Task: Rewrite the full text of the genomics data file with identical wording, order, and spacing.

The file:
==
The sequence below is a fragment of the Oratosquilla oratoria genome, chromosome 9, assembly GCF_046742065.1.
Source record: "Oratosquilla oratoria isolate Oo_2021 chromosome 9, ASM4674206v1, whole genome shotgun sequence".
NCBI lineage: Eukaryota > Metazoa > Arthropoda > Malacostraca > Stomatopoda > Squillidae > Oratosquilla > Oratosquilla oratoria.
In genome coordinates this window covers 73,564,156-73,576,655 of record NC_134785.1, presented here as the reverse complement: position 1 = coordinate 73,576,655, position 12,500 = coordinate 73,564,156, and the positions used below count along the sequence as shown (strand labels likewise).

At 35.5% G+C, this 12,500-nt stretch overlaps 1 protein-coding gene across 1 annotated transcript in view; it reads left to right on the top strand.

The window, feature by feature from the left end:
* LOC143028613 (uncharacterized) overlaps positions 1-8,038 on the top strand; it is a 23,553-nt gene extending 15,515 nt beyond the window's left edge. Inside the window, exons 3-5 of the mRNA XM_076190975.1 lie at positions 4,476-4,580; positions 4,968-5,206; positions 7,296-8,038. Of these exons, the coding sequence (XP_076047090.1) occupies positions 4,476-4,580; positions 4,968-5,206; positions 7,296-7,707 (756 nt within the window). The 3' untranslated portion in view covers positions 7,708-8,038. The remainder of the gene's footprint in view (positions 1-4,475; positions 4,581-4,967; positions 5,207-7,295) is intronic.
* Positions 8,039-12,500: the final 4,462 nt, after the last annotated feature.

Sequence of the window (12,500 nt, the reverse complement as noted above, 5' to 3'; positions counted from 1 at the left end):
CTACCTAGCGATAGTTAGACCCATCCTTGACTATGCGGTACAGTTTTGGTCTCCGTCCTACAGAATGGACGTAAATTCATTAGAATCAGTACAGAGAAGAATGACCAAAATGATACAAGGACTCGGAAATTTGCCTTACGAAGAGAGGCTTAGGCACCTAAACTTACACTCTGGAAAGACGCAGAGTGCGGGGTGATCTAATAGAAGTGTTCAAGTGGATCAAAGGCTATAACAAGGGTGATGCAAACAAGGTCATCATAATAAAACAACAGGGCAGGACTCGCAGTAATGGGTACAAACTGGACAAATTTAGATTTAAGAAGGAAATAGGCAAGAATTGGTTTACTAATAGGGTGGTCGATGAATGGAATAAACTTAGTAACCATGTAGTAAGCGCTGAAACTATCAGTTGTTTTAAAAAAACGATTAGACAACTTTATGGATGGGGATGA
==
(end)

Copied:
The sequence below is a fragment of the Oratosquilla oratoria genome, chromosome 9, assembly GCF_046742065.1.
Source record: "Oratosquilla oratoria isolate Oo_2021 chromosome 9, ASM4674206v1, whole genome shotgun sequence".
NCBI lineage: Eukaryota > Metazoa > Arthropoda > Malacostraca > Stomatopoda > Squillidae > Oratosquilla > Oratosquilla oratoria.
In genome coordinates this window covers 73,564,156-73,576,655 of record NC_134785.1, presented here as the reverse complement: position 1 = coordinate 73,576,655, position 12,500 = coordinate 73,564,156, and the positions used below count along the sequence as shown (strand labels likewise).

At 35.5% G+C, this 12,500-nt stretch overlaps 1 protein-coding gene across 1 annotated transcript in view; it reads left to right on the top strand.

The window, feature by feature from the left end:
* LOC143028613 (uncharacterized) overlaps positions 1-8,038 on the top strand; it is a 23,553-nt gene extending 15,515 nt beyond the window's left edge. Inside the window, exons 3-5 of the mRNA XM_076190975.1 lie at positions 4,476-4,580; positions 4,968-5,206; positions 7,296-8,038. Of these exons, the coding sequence (XP_076047090.1) occupies positions 4,476-4,580; positions 4,968-5,206; positions 7,296-7,707 (756 nt within the window). The 3' untranslated portion in view covers positions 7,708-8,038. The remainder of the gene's footprint in view (positions 1-4,475; positions 4,581-4,967; positions 5,207-7,295) is intronic.
* Positions 8,039-12,500: the final 4,462 nt, after the last annotated feature.

Sequence of the window (12,500 nt, the reverse complement as noted above, 5' to 3'; positions counted from 1 at the left end):
CTACCTAGCGATAGTTAGACCCATCCTTGACTATGCGGTACAGTTTTGGTCTCCGTCCTACAGAATGGACGTAAATTCATTAGAATCAGTACAGAGAAGAATGACCAAAATGATACAAGGACTCGGAAATTTGCCTTACGAAGAGAGGCTTAGGCACCTAAACTTACACTCTGGAAAGACGCAGAGTGCGGGGTGATCTAATAGAAGTGTTCAAGTGGATCAAAGGCTATAACAAGGGTGATGCAAACAAGGTCATCATAATAAAACAACAGGGCAGGACTCGCAGTAATGGGTACAAACTGGACAAATTTAGATTTAAGAAGGAAATAGGCAAGAATTGGTTTACTAATAGGGTGGTCGATGAATGGAATAAACTTAGTAACCATGTAGTAAGCGCTGAAACTATCAGTTGTTTTAAAAAAACGATTAGACAACTTTATGGATGGGGATGA